“That the paranoia of the Committee knew no boundaries is clear from their questioning of Mrs. Martha Pope, a former employee of the Hiss family. This was undertaken on the 24th August , the day before. It is conveniently quoted by Hiss in his book In the Court of Public Opinion, pages 61-7. Among other things, they think that Mrs. Pope may have been in contact with Hiss’s lawyer. They also suspect that Hiss is already plotting to conceal facts about his private life from the Committee.

They also ask when the last time she saw  Hiss was. She tells them 1936, dating it from the house the Hisses lived in at that date. But then the thought arises in their minds – perhaps Hiss might have spoken to her over the telephone and told her what to say and do before HUAC. So they ask her if she has in the meantime spoken to Hiss over the phone. She gives the same date. They also want to know if she has discussed being called to testify with anyone since being called. No, she says, only with her present employer – who would need to be informed about the reason for her absence- and the HUAC researcher who came to the meeting with her. They think this old lady is part of the conspiracy against the United States.”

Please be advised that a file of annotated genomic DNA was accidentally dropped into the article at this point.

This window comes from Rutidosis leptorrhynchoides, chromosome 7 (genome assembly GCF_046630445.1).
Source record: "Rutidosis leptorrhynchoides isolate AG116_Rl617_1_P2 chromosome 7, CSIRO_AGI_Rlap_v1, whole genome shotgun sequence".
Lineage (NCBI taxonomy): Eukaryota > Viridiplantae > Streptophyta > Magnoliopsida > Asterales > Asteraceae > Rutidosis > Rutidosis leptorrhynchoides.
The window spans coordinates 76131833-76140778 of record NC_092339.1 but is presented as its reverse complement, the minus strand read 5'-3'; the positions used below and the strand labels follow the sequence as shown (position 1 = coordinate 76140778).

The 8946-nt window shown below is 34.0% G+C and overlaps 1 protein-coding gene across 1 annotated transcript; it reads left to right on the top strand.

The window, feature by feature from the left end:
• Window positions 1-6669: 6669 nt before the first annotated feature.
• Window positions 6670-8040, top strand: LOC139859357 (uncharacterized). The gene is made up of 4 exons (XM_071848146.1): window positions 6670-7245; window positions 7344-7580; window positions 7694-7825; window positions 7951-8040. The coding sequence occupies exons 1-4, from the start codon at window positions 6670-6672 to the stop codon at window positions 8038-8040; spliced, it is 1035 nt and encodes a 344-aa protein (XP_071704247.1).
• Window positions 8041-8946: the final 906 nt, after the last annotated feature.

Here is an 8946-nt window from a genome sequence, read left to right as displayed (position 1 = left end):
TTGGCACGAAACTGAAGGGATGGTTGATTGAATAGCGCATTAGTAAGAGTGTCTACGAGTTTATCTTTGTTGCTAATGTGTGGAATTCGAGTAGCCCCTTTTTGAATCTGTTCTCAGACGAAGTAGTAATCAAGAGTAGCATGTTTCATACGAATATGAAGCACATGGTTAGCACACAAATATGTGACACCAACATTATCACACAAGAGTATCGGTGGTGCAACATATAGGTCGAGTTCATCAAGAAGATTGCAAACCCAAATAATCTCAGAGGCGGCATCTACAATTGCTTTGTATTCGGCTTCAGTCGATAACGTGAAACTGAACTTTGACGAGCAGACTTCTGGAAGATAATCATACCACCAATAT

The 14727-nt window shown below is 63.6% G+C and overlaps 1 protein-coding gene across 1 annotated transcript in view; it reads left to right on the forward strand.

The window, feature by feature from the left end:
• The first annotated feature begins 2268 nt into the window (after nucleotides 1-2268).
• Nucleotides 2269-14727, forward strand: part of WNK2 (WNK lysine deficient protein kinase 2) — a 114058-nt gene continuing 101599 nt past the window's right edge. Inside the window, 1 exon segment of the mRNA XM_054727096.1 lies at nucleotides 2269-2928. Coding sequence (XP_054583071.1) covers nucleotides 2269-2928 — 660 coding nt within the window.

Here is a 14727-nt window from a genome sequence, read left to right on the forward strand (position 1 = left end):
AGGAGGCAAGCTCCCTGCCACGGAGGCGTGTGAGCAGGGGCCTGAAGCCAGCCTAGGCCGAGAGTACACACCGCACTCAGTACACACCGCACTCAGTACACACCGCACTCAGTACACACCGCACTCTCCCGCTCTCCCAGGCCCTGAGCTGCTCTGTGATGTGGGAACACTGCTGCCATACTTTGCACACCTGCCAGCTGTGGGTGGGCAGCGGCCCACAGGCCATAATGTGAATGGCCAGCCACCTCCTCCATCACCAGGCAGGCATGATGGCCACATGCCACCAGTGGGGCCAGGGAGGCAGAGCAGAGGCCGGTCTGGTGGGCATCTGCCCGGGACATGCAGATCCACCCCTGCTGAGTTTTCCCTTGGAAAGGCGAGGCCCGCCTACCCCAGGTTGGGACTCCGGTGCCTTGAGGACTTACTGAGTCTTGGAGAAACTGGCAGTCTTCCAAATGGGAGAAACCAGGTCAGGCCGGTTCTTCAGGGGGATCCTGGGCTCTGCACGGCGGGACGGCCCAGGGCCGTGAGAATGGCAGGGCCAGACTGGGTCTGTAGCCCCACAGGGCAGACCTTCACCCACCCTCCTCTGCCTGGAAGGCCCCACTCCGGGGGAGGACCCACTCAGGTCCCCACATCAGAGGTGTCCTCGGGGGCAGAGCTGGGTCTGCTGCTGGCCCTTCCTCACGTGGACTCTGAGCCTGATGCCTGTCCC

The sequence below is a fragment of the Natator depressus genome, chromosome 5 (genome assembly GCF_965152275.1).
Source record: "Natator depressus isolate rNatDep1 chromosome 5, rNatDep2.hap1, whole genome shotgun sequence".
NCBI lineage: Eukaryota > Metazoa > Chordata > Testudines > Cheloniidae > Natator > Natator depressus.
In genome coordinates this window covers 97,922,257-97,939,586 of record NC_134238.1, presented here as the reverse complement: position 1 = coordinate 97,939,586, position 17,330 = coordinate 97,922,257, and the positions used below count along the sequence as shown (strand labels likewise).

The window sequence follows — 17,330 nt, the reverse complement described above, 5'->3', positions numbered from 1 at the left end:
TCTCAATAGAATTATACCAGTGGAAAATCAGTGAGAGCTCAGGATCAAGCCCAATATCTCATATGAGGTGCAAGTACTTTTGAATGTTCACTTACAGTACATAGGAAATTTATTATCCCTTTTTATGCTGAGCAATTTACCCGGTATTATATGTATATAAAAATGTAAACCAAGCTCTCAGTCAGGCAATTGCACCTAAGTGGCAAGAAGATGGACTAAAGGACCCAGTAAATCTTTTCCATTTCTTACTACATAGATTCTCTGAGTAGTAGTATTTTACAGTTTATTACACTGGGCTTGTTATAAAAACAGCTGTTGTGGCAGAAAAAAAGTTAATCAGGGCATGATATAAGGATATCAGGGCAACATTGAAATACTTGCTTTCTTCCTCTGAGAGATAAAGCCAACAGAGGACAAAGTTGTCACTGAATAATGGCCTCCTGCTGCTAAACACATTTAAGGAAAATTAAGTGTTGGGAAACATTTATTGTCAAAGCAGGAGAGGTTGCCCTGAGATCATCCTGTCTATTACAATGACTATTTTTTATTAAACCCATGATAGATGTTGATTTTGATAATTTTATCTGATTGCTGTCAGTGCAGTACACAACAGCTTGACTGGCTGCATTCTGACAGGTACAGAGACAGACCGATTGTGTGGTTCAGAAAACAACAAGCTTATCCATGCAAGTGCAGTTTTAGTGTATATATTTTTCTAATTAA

QUESTION 3: What do you hope readers will take away after reading the book?

I hope that they will see that sometimes even official statements can be used to conceal the truth. For example, the Show  Trials in Stalin’s Russia have little to do with the truth, though they are based on confessions. They conceal what is really happening, which is that Stalin is killing off everyone who disagrees with him, and forcing them to confess to everything that has gone wrong (an enormous amount) in Soviet Russia. This means that they are to blame for everything that Stalin has messed up.